The globalization of businesses over the last decade and the manufacturing industry, in particular have made it imperative for executives and risk managers to reassess supply chain risk factors impacting their organizational processes and their supply chain activities. Effective supply chain management in manufacturing companies is often hindered by factors including supplier failure and non-traditional risks. Furthermore, supply chain vulnerability is also increasing due to risks including supplier relationships, manufacturing process, and shipment of finished goods. While creating a supply chain risk management for companies in the manufacturing industry, manufacturers must also consider some of the below mentioned factors that are sometimes out of their control.
Top supply chain risk factors for manufacturing companies
Disruptions in distribution
When a key supplier moves their operations to another country, it can have a significant impact on the cost of production and raw materials for a manufacturer. Supply chain risk managers must ensure that regular communication and the presence of strong contract between value parties to prevent such unforeseen contingencies.
Laws and regulations
The degree of supply chain risk faced by a manufacturing company can be greatly affected by the changes in laws and regulations. For instances, if the wage laws and overtime regulations in a particular region changes, then it may eventually result in increased costs.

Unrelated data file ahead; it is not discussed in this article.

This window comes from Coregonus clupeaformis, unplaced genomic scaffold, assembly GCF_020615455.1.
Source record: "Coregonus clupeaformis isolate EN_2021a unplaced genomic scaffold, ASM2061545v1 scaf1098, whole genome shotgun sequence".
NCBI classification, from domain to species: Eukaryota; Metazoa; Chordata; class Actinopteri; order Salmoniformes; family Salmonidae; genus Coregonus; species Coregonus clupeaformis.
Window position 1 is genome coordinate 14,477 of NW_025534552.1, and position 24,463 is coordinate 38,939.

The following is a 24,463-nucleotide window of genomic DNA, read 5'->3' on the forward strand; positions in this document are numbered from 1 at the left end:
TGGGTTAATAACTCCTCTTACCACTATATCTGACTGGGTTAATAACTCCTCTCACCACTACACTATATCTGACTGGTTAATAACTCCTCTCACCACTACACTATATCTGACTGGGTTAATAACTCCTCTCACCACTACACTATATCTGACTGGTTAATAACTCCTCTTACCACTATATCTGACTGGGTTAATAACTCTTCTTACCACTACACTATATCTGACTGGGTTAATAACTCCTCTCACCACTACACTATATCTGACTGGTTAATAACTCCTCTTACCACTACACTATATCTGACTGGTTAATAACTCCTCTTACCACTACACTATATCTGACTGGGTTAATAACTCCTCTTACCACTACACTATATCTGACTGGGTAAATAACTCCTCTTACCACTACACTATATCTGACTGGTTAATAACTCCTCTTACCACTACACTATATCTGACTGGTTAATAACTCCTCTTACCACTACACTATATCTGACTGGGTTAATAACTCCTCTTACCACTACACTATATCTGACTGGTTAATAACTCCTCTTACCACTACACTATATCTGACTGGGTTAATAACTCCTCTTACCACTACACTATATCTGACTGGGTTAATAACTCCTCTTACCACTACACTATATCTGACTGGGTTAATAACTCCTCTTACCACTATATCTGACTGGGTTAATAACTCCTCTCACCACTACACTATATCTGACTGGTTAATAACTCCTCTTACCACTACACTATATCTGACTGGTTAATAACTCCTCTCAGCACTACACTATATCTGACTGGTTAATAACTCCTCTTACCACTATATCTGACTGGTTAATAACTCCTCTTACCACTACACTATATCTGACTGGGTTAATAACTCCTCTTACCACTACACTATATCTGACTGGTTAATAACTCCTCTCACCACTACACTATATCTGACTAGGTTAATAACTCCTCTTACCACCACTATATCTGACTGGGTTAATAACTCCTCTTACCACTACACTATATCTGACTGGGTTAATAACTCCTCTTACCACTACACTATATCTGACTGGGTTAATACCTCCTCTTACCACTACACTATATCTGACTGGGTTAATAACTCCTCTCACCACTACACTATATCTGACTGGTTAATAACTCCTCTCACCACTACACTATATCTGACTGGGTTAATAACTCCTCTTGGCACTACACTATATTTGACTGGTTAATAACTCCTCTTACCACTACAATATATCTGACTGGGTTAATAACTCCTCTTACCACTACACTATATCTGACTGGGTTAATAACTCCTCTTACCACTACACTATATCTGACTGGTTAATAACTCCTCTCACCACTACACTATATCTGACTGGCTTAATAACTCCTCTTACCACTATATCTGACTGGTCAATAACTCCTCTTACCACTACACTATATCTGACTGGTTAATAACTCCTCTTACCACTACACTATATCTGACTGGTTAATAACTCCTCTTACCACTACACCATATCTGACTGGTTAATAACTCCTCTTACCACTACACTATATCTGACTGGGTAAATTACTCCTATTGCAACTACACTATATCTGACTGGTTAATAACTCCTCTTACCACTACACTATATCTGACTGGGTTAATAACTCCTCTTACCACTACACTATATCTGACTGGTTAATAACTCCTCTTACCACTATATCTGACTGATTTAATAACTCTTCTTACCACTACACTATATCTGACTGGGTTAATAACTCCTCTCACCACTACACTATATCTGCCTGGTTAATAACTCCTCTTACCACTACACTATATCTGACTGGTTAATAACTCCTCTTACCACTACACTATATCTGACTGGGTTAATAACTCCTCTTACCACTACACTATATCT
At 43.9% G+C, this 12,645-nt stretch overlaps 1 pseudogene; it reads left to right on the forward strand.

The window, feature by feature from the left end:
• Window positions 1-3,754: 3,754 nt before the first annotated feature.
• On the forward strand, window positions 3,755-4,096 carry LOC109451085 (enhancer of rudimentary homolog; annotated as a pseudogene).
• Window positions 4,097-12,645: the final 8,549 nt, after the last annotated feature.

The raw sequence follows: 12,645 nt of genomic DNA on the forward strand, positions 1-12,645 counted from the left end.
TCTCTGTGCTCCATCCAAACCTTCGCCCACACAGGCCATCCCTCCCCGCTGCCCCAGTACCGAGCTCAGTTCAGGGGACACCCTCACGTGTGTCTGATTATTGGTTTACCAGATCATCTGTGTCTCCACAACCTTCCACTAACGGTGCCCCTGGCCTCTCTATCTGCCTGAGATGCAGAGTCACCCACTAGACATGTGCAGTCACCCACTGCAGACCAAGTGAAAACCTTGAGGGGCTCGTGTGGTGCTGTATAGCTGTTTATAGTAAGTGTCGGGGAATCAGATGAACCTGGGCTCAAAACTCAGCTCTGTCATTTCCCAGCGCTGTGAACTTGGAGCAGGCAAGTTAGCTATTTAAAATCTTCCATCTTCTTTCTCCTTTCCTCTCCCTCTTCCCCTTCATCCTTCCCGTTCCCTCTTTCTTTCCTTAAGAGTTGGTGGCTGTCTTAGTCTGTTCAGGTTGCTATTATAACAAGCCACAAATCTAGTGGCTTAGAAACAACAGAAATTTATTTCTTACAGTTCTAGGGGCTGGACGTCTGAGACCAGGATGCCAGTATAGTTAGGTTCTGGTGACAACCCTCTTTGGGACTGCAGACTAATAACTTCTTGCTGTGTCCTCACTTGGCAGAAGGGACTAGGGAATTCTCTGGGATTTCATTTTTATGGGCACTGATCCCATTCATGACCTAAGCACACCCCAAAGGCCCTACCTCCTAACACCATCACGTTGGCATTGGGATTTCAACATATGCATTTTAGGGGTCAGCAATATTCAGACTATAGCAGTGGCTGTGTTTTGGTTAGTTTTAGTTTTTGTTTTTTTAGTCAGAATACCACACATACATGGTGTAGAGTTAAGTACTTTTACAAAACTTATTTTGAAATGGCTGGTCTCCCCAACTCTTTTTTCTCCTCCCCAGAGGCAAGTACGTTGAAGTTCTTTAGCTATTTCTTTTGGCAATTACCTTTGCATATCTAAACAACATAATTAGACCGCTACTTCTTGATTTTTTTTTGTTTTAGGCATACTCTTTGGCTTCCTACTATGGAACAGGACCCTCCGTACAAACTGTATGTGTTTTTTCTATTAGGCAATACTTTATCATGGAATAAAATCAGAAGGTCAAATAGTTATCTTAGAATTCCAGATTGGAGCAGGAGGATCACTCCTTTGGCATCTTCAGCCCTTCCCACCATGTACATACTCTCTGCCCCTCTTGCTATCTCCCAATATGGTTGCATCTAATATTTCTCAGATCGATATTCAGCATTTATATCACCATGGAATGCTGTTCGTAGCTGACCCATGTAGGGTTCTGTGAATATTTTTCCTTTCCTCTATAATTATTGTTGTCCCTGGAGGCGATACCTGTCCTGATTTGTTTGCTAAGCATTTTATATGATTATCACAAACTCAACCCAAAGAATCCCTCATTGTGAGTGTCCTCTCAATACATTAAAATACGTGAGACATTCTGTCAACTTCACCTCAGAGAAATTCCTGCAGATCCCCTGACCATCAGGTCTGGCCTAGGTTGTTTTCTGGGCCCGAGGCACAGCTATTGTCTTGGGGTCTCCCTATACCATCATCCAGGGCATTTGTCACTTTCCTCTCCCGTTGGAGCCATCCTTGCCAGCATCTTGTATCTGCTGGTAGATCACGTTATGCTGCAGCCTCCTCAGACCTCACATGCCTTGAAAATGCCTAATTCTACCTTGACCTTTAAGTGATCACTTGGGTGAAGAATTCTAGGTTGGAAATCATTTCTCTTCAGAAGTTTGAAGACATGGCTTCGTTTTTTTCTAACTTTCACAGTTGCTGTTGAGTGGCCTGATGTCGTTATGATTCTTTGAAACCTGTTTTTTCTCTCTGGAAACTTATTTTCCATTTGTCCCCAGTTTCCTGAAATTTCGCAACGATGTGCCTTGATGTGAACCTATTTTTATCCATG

There’s a growing concern with mergers and acquisitions (M&A) of big companies across industries. These M&As have the potential to create monopolies, allowing organizations to eliminate competition and make it harder for smaller companies to survive. Market competition is also continuously changing and innovating. As such, organizations must decide which modern technologies and processes to adapt or risk falling behind other agile movers in the market.
When a workplace is unionized, it becomes difficult to adjust employee contracts as and when required. For example, laying off employees may prove to be tough during periods of low customer demand or relocation of assets. Adequate training must be given to employees in order to maximize productivity and reduce risks. Manufacturers must also take measures to ensure that in case of any employee’s absence, the production process is not disrupted.